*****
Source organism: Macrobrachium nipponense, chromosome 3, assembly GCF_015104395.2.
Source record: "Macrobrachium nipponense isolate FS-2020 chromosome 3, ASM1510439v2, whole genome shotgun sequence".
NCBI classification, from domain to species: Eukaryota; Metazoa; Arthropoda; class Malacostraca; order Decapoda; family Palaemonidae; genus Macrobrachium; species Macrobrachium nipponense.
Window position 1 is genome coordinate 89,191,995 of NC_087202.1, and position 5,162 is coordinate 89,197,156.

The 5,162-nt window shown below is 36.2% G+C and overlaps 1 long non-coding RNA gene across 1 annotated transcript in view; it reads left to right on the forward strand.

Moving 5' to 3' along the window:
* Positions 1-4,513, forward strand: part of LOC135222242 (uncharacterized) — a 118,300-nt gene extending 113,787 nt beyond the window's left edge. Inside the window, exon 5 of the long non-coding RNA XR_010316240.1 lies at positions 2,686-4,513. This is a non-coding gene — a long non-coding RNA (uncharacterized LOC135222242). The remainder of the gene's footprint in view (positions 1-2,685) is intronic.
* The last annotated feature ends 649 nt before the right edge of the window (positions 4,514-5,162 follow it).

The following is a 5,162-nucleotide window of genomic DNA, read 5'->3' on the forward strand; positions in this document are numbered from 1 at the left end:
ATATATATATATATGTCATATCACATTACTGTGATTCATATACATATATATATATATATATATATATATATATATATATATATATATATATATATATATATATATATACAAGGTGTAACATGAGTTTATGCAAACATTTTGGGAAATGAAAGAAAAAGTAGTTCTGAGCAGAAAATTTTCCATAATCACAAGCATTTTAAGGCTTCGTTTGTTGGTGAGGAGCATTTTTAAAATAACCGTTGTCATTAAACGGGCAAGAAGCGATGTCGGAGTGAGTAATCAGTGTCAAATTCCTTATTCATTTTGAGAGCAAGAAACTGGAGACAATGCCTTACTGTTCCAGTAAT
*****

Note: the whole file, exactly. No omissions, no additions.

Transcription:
Source organism: Macrobrachium nipponense, chromosome 3, assembly GCF_015104395.2.
Source record: "Macrobrachium nipponense isolate FS-2020 chromosome 3, ASM1510439v2, whole genome shotgun sequence".
NCBI classification, from domain to species: Eukaryota; Metazoa; Arthropoda; class Malacostraca; order Decapoda; family Palaemonidae; genus Macrobrachium; species Macrobrachium nipponense.
Window position 1 is genome coordinate 89,191,995 of NC_087202.1, and position 5,162 is coordinate 89,197,156.

The 5,162-nt window shown below is 36.2% G+C and overlaps 1 long non-coding RNA gene across 1 annotated transcript in view; it reads left to right on the forward strand.

Moving 5' to 3' along the window:
* Positions 1-4,513, forward strand: part of LOC135222242 (uncharacterized) — a 118,300-nt gene extending 113,787 nt beyond the window's left edge. Inside the window, exon 5 of the long non-coding RNA XR_010316240.1 lies at positions 2,686-4,513. This is a non-coding gene — a long non-coding RNA (uncharacterized LOC135222242). The remainder of the gene's footprint in view (positions 1-2,685) is intronic.
* The last annotated feature ends 649 nt before the right edge of the window (positions 4,514-5,162 follow it).

The following is a 5,162-nucleotide window of genomic DNA, read 5'->3' on the forward strand; positions in this document are numbered from 1 at the left end:
ATATATATATATATGTCATATCACATTACTGTGATTCATATACATATATATATATATATATATATATATATATATATATATATATATATATATATATATATATATATACAAGGTGTAACATGAGTTTATGCAAACATTTTGGGAAATGAAAGAAAAAGTAGTTCTGAGCAGAAAATTTTCCATAATCACAAGCATTTTAAGGCTTCGTTTGTTGGTGAGGAGCATTTTTAAAATAACCGTTGTCATTAAACGGGCAAGAAGCGATGTCGGAGTGAGTAATCAGTGTCAAATTCCTTATTCATTTTGAGAGCAAGAAACTGGAGACAATGCCTTACTGTTCCAGTAAT